Nova Scotia

Province to spend $85.9M buying 12 schools it currently leases

The province is going to buy 12 of the 13 schools it currently leases from Scotia Learning Centres, costing taxpayers $85.9 million.

Deal won't happen until 2020 when lease agreement expires

Students gather at Park West, one of the schools that will be bought by the province. (CBC)

The province will spend $85.9 million to buy 12 of the 13 schools it currently leases from Scotia Learning Centres, a price tag the Department of Education says is cheaper than continuing with the lease agreements.

The province will wait until 2020 to buy the schools because the lease agreement doesn't expire until then. Most of the schools are in the Halifax area.

A look at Bedford South School, another of the leased schools being bought by the province. (CBC)

One of the schools owned by Scotia Learning Schools, Pictou Elementary, is currently under a school review process and could, potentially, close.

No decision on whether to buy back that school will be made until June 30, 2017. As for the 26 other schools the province leases from other developers, the province said it's still in negotiations.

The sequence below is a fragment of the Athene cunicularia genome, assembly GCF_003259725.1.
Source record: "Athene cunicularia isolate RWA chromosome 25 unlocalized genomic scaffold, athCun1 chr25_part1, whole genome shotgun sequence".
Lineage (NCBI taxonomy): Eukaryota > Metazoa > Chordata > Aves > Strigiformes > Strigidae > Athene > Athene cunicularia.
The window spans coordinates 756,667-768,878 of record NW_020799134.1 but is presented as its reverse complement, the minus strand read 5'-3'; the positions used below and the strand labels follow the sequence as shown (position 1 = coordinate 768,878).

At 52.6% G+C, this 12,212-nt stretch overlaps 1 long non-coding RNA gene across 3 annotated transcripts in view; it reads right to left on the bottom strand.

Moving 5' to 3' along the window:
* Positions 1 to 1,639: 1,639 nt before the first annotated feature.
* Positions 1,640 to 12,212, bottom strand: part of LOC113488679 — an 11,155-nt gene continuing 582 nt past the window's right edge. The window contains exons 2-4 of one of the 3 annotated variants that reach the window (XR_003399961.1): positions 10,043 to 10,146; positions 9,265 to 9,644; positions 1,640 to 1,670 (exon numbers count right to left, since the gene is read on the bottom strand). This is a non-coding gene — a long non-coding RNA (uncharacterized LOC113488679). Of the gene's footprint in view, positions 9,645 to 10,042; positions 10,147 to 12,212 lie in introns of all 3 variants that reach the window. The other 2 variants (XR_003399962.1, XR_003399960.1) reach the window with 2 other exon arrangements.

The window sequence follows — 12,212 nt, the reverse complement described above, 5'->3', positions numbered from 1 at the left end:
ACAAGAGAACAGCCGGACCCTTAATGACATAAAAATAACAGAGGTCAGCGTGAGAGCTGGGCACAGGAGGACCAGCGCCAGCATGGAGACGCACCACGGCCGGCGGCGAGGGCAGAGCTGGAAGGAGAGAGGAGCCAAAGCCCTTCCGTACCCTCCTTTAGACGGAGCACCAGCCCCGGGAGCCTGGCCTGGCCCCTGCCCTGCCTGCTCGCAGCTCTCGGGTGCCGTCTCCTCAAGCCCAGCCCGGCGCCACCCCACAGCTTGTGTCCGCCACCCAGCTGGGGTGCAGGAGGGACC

Here are the schools that will be bought:

  • Lockview High School, Halifax Regional School Board
  • St. Margarets Bay Elementary School, Halifax Regional School Board
  • Madeline Symonds Middle School, Halifax Regional School Board
  • Park West School, Halifax Regional School Board
  • Portland Estates Elementary School, Halifax Regional School Board
  • Ridgecliff Middle School, Halifax Regional School Board
  • Sackville Heights Elementary School, Halifax Regional School Board
  • Bedford South School, Halifax Regional School Board
  • Eastern Passage Education Centre, Halifax Regional School Board
  • Ecole Beaubassin, Conseil scolaire acadien provincial
  • Ecole Bois Joli, Conseil scolaire acadien provincial
  • Enfield District School, Chignecto-Central Regional School Board

About the Author

Preston Mulligan has been a reporter in the Maritimes for more than 20 years. Along with his reporting gig, he also hosts CBC Radio's Sunday phone-in show, Maritime Connection.

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